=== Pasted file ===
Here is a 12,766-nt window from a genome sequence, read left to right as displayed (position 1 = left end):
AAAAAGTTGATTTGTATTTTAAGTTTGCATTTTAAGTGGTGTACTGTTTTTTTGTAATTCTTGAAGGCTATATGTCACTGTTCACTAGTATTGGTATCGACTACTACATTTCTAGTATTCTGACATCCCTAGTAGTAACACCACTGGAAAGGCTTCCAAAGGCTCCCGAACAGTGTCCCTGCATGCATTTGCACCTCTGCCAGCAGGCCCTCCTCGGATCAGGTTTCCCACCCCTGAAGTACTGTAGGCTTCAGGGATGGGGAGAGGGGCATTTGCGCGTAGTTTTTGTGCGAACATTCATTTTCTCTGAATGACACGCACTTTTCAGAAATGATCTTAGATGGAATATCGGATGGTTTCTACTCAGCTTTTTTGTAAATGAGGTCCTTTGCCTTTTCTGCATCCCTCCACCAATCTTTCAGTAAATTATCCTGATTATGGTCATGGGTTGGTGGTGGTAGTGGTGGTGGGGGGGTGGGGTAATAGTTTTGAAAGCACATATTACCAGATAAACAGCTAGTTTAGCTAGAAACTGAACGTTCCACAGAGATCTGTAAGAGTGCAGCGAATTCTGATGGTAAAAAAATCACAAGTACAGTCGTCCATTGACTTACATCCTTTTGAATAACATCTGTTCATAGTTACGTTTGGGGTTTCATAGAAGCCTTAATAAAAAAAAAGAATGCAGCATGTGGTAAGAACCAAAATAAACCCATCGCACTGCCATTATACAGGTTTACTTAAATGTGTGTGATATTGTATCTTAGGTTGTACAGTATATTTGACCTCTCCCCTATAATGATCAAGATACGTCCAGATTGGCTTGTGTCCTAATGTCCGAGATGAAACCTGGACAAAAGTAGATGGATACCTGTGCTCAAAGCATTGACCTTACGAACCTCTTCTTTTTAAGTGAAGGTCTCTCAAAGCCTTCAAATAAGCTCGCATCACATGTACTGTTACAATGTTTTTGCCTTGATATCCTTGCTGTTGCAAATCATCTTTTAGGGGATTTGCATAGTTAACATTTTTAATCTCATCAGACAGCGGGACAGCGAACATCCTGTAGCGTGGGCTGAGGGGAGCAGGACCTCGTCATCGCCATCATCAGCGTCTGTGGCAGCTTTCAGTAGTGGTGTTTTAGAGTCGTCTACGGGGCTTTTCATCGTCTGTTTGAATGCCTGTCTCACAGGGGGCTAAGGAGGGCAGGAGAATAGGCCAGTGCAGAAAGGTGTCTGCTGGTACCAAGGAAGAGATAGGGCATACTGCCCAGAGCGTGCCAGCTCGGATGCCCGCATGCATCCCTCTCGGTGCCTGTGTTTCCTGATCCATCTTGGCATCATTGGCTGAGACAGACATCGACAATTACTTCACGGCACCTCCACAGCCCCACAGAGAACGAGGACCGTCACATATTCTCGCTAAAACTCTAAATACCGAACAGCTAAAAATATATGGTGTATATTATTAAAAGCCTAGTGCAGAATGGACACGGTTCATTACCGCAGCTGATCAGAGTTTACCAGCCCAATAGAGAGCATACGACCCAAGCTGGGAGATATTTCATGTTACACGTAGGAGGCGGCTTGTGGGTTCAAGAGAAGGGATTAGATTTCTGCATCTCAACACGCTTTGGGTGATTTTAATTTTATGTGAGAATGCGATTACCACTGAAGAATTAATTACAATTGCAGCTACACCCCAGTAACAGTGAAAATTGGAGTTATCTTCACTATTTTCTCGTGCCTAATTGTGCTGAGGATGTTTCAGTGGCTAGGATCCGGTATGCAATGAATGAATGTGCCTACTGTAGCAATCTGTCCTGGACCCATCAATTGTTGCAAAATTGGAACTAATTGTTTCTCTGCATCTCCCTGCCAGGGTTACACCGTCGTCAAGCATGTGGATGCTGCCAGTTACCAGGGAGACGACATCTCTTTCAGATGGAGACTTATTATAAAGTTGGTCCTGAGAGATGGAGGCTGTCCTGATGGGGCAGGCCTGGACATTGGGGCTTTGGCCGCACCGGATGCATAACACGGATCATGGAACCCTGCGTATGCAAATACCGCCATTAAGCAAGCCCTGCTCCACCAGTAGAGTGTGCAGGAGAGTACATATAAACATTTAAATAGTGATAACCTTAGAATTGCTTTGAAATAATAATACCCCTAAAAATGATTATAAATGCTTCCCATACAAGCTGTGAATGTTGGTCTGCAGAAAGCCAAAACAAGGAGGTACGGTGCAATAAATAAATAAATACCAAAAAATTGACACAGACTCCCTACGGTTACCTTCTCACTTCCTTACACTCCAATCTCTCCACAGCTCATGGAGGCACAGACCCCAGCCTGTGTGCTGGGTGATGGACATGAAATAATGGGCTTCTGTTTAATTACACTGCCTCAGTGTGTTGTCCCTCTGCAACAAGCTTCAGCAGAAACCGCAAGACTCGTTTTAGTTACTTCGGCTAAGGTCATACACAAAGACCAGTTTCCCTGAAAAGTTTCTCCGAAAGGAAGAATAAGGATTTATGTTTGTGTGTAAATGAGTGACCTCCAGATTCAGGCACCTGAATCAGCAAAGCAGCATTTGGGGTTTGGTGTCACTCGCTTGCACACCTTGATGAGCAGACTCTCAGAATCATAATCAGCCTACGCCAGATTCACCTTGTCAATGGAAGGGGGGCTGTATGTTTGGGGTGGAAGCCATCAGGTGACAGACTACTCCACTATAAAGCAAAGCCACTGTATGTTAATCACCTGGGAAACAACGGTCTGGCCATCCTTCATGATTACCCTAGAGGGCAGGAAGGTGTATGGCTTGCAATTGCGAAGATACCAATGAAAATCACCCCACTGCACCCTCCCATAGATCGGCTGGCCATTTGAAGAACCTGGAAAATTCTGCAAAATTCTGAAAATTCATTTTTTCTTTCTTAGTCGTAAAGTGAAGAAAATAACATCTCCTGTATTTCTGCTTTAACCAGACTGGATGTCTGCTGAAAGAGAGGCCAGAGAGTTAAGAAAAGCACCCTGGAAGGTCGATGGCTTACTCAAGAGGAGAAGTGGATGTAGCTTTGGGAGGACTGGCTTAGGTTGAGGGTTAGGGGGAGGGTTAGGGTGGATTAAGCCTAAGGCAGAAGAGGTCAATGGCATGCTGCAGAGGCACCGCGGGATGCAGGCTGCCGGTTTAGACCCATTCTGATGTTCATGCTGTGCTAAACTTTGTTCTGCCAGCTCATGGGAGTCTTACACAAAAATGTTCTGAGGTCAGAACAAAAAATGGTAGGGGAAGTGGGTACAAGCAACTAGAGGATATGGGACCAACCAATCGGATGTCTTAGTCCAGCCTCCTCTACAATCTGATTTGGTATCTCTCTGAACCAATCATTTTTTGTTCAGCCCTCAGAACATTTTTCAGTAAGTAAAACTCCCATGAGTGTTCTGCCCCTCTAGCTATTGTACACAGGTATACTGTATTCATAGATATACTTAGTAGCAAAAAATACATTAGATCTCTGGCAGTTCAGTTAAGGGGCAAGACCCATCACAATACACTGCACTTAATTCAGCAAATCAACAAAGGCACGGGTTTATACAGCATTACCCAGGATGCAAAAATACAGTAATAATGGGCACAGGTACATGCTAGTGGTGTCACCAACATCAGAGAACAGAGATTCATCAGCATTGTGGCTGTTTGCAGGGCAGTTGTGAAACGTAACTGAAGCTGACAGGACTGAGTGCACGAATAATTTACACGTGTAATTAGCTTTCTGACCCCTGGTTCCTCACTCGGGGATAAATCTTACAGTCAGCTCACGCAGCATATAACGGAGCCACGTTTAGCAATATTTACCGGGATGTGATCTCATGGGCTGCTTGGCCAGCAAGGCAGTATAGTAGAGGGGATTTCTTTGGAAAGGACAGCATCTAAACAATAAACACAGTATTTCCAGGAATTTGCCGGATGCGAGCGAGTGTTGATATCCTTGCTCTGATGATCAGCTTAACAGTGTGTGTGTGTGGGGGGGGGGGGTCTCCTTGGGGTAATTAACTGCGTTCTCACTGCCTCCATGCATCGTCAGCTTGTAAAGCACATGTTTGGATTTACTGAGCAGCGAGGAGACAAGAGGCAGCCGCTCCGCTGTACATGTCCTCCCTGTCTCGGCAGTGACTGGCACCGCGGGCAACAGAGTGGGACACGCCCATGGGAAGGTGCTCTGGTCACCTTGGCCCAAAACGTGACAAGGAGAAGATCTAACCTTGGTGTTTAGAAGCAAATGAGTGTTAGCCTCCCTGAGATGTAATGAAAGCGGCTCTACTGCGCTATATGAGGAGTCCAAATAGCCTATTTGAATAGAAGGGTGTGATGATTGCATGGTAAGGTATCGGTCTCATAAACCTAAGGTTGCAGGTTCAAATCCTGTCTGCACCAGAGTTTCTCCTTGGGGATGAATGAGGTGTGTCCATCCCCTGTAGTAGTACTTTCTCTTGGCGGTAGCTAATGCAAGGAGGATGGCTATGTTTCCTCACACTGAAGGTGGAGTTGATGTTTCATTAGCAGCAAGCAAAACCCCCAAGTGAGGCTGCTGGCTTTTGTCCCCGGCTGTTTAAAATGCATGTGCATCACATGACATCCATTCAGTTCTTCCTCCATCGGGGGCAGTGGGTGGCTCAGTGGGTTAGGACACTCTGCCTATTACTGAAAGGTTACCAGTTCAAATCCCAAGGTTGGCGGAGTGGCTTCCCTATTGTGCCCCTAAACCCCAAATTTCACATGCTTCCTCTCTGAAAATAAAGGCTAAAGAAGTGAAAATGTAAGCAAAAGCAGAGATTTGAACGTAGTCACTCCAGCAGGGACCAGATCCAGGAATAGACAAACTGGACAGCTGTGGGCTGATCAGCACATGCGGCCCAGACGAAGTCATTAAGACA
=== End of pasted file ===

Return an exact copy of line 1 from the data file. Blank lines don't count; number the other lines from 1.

Here is a 12,766-nt window from a genome sequence, read left to right as displayed (position 1 = left end):